4. Maine Coons and water
Unlike the domestic cat the Maine Coon does not mind being splashed with water. In fact, it is supposed to be an efficient swimmer. Furthermore, the breed tends to have an odd fascination with water: it may spend an undue length of time playing with its water bowl or some other source of water.
5. Maine Coon origins
It is generally accepted that the Maine Coon is related to the Turkish Angora cat. The Angora is a domestic cat with ancient ancestral origins; it, in turn, descended from the African wildcat. It is thought Angoras brought over to the United States from Europe were mated with larger breeds leading to the arrival of the Maine Coon.
As an owner, what special measures must I put in place?
There are no special measures to put in place before you adopt a Maine Coon. However, its bedding, toilet tray and carry crate need to be bigger.
Generally speaking, the Maine Coon, like other domestic cats, desires only a place of their own in the house. To know where they must go for toilet duties and where they must go to sleep makes any cat comfortable and less anxious. In fact, Maine Coons will desire no more space of their own than a domestic cat.
The only special attention required of a Maine Coon should be to its grooming. A Maine Coon’s fur is thick, silky, double-layered and plentiful. Regular attention to this animal’s beautiful coat will not only make it look majestic but it will also save you a lot of clearing up around the house.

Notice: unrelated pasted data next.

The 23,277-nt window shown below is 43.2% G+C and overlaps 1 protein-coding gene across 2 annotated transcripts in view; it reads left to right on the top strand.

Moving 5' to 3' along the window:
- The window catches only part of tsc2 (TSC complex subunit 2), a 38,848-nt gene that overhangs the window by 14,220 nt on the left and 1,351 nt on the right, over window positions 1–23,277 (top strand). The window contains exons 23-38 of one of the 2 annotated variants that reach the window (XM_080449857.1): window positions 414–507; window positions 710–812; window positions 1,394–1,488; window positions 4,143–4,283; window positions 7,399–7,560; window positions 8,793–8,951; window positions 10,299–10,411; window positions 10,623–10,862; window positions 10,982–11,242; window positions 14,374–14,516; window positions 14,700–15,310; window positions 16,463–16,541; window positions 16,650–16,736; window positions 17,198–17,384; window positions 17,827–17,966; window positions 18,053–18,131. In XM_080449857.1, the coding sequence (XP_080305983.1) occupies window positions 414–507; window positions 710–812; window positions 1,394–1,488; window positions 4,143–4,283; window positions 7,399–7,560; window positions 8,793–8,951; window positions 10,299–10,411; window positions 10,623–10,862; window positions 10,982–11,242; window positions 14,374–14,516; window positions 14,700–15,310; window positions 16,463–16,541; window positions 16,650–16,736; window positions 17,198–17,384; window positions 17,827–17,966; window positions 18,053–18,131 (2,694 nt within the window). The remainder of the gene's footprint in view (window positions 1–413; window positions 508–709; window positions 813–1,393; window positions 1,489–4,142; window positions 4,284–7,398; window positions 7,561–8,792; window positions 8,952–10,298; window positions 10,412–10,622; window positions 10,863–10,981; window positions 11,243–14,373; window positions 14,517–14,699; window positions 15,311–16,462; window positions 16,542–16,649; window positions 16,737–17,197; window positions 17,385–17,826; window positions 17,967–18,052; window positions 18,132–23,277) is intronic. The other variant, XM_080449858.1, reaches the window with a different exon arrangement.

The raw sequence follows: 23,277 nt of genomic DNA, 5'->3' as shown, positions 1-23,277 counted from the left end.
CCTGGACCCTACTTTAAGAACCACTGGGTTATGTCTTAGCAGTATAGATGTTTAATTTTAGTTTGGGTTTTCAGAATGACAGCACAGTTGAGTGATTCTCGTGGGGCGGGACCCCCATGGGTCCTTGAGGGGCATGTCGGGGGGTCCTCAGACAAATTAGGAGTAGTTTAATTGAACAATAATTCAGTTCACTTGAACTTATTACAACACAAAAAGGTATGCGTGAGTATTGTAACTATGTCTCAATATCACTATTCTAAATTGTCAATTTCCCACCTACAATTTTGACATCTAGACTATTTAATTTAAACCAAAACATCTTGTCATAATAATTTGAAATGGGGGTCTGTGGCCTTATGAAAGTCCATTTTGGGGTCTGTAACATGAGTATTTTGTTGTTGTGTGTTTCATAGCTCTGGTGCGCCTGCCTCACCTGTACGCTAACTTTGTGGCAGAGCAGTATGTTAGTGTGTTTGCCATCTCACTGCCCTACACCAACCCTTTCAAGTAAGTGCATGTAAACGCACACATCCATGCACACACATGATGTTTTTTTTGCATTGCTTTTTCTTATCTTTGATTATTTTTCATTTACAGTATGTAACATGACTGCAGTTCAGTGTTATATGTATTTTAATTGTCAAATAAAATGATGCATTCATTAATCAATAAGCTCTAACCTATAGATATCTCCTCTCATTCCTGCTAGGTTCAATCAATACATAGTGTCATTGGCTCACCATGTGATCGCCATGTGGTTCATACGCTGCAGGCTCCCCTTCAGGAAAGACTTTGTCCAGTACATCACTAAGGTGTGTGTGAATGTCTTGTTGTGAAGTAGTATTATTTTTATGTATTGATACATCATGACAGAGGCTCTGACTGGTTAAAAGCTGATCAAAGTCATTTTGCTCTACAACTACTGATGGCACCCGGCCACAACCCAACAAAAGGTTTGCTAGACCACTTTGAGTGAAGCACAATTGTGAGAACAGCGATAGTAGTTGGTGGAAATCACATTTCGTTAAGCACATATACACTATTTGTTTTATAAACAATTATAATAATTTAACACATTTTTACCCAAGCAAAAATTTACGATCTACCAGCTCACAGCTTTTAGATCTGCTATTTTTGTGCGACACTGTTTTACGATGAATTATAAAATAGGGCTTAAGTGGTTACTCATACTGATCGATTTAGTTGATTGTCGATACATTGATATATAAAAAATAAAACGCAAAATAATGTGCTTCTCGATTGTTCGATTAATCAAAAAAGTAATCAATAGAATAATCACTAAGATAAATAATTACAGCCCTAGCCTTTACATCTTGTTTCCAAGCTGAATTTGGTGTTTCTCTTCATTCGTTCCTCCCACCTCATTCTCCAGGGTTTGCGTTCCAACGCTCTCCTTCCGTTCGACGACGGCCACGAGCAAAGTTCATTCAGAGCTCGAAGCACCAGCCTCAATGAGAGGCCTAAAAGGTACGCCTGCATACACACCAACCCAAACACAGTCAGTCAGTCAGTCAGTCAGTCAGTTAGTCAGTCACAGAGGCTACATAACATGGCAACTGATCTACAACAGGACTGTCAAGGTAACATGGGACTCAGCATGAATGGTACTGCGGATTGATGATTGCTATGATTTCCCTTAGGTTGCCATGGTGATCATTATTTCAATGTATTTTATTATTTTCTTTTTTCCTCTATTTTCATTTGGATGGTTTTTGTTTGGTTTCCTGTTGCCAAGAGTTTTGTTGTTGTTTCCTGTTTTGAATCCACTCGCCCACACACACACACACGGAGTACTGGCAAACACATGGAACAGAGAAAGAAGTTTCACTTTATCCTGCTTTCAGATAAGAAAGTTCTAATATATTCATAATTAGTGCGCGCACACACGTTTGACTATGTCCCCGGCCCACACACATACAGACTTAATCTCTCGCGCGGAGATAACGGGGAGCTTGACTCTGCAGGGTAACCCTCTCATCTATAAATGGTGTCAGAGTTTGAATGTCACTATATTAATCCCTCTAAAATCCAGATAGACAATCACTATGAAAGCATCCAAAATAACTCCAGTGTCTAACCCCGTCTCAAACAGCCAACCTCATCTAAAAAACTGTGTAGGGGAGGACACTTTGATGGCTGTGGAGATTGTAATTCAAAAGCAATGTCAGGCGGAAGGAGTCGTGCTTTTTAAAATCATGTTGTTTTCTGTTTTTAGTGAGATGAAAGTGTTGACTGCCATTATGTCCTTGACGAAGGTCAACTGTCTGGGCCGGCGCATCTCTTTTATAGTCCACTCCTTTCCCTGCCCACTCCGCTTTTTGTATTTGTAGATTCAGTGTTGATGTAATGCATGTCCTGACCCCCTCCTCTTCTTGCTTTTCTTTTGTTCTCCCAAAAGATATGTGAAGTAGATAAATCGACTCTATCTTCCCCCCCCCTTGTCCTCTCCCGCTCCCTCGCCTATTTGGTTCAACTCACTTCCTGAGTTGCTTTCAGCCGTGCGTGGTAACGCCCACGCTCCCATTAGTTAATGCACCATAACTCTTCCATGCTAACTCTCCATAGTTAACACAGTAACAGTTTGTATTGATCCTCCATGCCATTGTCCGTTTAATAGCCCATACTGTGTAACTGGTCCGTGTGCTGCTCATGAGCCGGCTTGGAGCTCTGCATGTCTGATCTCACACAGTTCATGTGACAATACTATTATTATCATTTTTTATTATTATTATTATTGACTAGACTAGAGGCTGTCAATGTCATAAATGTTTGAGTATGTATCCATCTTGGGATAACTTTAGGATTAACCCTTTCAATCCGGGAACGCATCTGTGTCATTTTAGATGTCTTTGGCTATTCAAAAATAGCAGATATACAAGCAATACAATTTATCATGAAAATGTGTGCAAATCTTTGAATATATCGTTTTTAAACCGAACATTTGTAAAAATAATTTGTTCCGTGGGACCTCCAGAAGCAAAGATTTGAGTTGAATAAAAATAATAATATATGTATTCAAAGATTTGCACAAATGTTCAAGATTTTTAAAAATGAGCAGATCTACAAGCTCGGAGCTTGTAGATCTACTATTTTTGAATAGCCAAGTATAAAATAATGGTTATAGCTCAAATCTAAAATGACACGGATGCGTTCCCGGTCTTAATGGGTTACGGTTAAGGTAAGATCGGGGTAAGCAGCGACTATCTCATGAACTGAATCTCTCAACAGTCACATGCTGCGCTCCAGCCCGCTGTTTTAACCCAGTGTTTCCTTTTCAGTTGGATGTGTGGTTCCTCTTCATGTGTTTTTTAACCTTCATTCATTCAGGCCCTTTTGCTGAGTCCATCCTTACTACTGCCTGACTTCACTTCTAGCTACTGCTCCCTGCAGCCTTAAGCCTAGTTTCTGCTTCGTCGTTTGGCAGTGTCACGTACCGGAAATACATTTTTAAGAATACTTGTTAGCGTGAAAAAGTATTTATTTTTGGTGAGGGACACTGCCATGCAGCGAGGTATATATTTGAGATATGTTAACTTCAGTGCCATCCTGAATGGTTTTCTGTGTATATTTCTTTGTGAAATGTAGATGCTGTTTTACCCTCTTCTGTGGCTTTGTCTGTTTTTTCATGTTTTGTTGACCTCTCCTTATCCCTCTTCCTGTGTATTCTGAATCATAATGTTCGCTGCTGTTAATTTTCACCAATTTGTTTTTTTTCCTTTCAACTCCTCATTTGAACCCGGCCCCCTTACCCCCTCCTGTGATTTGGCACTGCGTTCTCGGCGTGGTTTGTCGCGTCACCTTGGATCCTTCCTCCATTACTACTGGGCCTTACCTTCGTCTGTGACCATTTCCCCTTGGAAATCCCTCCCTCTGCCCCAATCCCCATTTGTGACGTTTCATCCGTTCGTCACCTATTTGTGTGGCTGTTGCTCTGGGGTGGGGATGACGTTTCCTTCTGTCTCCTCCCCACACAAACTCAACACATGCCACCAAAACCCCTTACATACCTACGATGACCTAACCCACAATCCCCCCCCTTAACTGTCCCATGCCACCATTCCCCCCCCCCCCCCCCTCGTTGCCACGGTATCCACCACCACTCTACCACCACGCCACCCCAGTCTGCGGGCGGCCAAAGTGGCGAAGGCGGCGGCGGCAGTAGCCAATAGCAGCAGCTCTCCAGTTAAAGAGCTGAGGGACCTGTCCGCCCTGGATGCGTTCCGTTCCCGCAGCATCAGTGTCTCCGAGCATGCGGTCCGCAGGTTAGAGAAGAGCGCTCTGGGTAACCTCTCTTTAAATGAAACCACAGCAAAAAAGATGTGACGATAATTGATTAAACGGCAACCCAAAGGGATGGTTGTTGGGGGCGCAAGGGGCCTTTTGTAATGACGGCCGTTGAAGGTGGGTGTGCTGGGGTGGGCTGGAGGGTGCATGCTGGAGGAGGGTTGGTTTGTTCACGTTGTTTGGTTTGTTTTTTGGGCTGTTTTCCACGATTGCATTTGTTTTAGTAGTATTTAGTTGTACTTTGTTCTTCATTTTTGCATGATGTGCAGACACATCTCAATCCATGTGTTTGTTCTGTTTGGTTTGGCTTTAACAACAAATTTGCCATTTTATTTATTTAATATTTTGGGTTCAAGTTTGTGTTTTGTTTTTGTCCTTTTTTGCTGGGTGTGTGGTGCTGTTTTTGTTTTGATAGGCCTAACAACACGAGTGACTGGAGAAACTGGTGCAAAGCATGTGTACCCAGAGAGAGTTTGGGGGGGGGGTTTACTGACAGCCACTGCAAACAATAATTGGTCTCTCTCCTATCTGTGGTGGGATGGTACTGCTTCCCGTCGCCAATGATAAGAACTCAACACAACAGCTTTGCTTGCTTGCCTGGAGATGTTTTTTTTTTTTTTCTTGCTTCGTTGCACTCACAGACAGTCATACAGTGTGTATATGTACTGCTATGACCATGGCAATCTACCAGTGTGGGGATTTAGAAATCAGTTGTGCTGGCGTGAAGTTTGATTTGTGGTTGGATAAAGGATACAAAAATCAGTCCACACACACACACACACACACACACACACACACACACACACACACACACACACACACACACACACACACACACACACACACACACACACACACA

The Coon is considered the gentlest of domestic pets. They are affectionate, fun-loving and eager to please. They are excellent companions to single people and large families; dogs and small children do not appear to bother them.
However, it is essential that the Maine Coon is not seen as hardier than most because of its size. Maine Coons are susceptible to the same diseases and conditions that affect other cats and dogs, including hip dysplasia and muscle atrophy. More importantly, like any other domesticated animal, the Maine Coon needs to know it is loved.
This is an intelligent breed of cat and it will become easily bored should no-one be bothered to play with it.